Colonization and decolonization are all about us and them, right down at the foundation of dualism. At a relative conventional level, of course, it is common and even sometimes practical to divide people into groups or categories of one sort or another. Genders, races, nationalities, generations, classes, and professions: these are some of the most basic divisions.
Any sort of category system, any way of labeling phenomena, will have some more or less limited validity. One major challenge is how to deal with borderline cases. When we are attached to our concepts, we tend to deny phenomena that don’t fit them. One sort of denial is just to turn away, not to acknowledge their existence. Another sort of denial is an active intervention, to force phenomena to fit or to eradicate those that refuse.
Gender is of course a prime instance where reality often enough doesn’t fit the simple dominant conceptual framework and where every form of denial gets put into use. To deny the possibility of some way of being is clearly a form of oppression against those who actually embody that way, but it seems like a different pattern of oppression than colonization.
Another form of oppression that doesn’t seem to fit the term colonization is genocide, where the existence of some group of people is acknowledged, but no sort of living relationship is accommodated.
Colonization is the imposition of a particular sort of exploitative relationship, highly inequitable. The existence of the subordinate group is acknowledged to have value but that value is not inherent but merely a use value: its actual or potential use in benefitting the superior group one way or another.
Colonization is a complex process. For example, members of the colonized group often participate in maintaining the colonization in various ways. The colonizers can divide the colonized into classes, the most privileged of which might well then consider their relatively elevated position worth maintaining. But the colonizers can also impose such widespread social restructuring that even the most oppressed of the colonized can start to conceptualize themselves in the terms defined by the colonizers.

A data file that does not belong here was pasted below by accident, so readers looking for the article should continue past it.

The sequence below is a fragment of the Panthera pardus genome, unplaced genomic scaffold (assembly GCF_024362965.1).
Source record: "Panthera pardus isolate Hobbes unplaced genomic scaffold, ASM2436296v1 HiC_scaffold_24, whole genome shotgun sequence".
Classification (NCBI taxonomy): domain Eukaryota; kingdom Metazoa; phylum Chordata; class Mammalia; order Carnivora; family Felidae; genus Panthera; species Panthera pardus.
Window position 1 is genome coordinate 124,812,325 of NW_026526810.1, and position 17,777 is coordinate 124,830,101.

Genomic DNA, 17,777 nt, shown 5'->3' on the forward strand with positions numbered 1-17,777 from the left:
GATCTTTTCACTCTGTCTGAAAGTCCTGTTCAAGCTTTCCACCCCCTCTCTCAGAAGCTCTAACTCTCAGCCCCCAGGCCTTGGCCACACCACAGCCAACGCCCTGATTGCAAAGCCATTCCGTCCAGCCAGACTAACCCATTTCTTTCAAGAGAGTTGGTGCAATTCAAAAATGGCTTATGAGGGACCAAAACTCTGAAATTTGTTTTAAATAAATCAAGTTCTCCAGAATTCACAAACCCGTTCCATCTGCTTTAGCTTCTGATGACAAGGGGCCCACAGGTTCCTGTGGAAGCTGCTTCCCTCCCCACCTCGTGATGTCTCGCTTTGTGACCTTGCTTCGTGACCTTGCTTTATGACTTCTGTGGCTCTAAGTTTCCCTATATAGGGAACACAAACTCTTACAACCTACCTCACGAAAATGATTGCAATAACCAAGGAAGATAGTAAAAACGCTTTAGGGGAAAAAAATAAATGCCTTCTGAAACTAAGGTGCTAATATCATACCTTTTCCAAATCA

A difficult point, though, is that part of the process of colonization is the maintenance of the boundary between the colonizers and the colonized. As with any boundary, reality will always intervene to mix things up one way and another. It requires constant police work to repair the holes in the fence again and again.
What makes this point difficult is that one of the typical oppressive strategies of the colonizers is to deny the legitimacy of the existence of the colonized group. The way of being of the colonizers becomes the norm, while the colonized must make do with being abnormal, despite often being numerically superior. To examine the mere conventionality of the distinction between colonizer and colonized is not so different than denying the legitimacy of the existence of the colonized group. But the difference might be a key that opens a door to let in light and fresh air.